Miércoles 28 de Noviembre de 2007, Ip nº 218

The Carelessness of the British
It's one of the worst privacy leaks ever in Britain. British Chancellor of the Exchequer Alistair Darling admitted on Tuesday that CDs containing the personal information of fully 40 percent of the British population -- 25 million people -- have gone missing after they were sent via unregistered, private courier in October. The disks, which contain national insurance numbers, names, addresses, birthdates, partner details, information about family members, and bank account information for all those who receive public benefits for children, never arrived at their destination.

The government under Prime Minister Gordon Brown has spent the last two days doing its best to control the damage. Brown, who was informed of the privacy breach on Nov. 10, apologized to the nation on Wednesday and promised that the government was doing everything it could to ensure that the data not be misused. Banks said they have taken a look at their records back to Oct. 18 when the data was lost but have noticed no unusual account activity.

There has been plenty such activity in the government, however. The CDs were lost between the country's tax collection agency, called Her Majesty's Revenue and Customs, and the National Audit Office, which monitors government spending. Revenue and Customs chair John Gray resigned on Tuesday and pressure is growing on Darling to do the same.

Conservative leader David Cameron said the government had "failed its first duty to protect the public." The Tories have also questioned whether Alistair Darling is "up to the job" of finance minister. They charge senior officials with partial responsibility for the error, while the government maintains it was the work of a junior staff member, who is said to have resigned.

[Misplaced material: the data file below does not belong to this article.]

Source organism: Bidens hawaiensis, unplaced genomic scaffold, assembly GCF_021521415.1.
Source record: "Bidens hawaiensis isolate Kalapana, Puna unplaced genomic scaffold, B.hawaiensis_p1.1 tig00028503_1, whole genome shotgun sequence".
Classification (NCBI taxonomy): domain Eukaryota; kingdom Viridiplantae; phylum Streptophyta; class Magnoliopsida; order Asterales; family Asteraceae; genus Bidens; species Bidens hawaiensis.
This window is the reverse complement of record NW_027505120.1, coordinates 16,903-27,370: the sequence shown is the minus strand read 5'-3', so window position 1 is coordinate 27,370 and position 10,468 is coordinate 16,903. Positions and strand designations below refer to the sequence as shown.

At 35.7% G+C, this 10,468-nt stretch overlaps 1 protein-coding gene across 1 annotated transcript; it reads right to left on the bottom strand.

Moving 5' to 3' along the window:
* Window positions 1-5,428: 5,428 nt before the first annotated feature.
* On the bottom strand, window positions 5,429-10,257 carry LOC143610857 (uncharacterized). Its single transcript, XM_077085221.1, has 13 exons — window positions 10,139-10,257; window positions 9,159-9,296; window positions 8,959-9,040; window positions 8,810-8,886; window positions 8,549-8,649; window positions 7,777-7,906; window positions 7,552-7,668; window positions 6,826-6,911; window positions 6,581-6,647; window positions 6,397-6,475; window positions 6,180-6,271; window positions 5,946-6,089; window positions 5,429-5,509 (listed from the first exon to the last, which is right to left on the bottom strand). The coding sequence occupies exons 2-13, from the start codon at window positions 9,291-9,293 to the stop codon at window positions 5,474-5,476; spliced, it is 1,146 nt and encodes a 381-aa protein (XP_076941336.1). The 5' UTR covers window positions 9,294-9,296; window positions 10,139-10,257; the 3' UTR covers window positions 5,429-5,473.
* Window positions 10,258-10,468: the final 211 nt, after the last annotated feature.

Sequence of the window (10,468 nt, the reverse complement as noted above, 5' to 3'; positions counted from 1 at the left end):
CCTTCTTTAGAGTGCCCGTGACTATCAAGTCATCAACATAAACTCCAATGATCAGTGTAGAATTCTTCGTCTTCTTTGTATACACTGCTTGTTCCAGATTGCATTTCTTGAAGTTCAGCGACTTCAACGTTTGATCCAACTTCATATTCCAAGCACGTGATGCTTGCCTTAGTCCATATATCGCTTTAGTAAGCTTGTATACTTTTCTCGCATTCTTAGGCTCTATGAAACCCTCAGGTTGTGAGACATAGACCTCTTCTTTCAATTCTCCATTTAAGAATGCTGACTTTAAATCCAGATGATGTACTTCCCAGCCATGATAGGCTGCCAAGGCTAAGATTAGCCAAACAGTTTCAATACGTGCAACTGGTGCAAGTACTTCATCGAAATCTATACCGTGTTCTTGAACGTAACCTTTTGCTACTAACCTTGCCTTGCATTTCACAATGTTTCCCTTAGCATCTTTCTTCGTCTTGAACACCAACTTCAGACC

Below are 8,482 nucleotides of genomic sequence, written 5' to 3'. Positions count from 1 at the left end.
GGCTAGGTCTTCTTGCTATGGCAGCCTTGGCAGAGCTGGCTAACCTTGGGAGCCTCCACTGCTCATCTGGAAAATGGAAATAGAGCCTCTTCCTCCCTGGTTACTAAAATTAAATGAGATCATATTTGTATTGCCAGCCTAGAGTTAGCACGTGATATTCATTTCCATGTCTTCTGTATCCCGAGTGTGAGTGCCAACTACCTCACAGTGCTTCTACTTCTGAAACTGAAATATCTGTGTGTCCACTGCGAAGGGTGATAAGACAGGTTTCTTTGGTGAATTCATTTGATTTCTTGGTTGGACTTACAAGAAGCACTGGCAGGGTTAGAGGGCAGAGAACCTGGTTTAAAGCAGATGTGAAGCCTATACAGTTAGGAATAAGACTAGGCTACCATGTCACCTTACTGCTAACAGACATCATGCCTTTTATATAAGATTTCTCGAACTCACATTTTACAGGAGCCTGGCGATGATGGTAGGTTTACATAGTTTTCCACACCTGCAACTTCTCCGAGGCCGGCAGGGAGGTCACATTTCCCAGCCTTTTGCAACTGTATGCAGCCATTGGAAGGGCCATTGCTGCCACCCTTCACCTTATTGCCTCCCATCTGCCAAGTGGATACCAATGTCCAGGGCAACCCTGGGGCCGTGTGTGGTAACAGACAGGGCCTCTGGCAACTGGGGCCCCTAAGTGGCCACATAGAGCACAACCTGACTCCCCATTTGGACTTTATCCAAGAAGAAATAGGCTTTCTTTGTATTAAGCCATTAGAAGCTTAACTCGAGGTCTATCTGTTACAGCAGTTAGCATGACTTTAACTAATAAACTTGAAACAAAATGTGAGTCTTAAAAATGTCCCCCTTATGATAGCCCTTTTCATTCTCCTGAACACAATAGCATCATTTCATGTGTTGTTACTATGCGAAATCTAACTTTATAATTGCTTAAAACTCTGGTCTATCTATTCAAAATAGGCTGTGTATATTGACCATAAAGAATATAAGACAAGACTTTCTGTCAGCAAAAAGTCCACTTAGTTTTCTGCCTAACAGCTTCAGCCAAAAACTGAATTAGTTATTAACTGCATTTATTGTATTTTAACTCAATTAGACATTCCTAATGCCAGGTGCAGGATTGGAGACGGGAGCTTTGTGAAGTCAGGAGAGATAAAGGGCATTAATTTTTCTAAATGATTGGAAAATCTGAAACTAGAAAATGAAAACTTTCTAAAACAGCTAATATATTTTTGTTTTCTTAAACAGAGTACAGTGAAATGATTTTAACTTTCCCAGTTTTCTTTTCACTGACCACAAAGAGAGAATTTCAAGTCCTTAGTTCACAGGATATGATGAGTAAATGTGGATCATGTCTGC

Darling announced on Wednesday that all 7.25 million bank accounts affected by the lost data were being monitored by the banks and that any losses resulting from the breach would be compensated for under the banking code. German commentators on Thursday take a look at the growing scandal.

The center-right Frankfurter Allgemeine Zeitung writes:

"The prime minister is not directly to blame, nor does he bear immediate responsibility for this hair-raising mishap. But if the conservative opposition is casting doubt on Darling, finance minister and close Brown confidante ... then it falls on the prime minister as well. It also confirms the already widespread impression that the first half year under Gordon Brown has been less a success story than a disoriented flounder. Putting off new elections this year -- after one impressive speech by the opposition leader -- was the first sign of cowardice. The loss of the data is nothing less than a security and political fiasco. British voters will be curious to see how much responsibility Brown assumes."

The conservative Die Welt writes:

"The Brits, like all people, must pay a price for their virtues. The flipside of their tolerance is carelessness if not outright sloppiness.... Now, though, tolerance has reached its limits: to lose the complete computer data of all receivers of children's assistance in the mail is more than a crime. It's utter stupidity."

"The regulations for handling such material are incredibly strict. But those regulations are often ignored -- out of carelessness. The British have seen, for example, the result of such carelessness in the nation's hospitals: Every year some 5,000 people die from diseases they catch after being checked in. Now the government has announced a 'Deep clean' policy for the National Health System. Immigration authorities also know that illegal immigrants should not be getting work permits. Nonetheless, 10,000 of them -- as was recently made public -- managed to find jobs with security services, one in the garage responsible for the prime minister's limousine. Inefficiency and incompetence: what's to ward it off? The Brits have had enough."

  22/11/2007. Spiegel Online.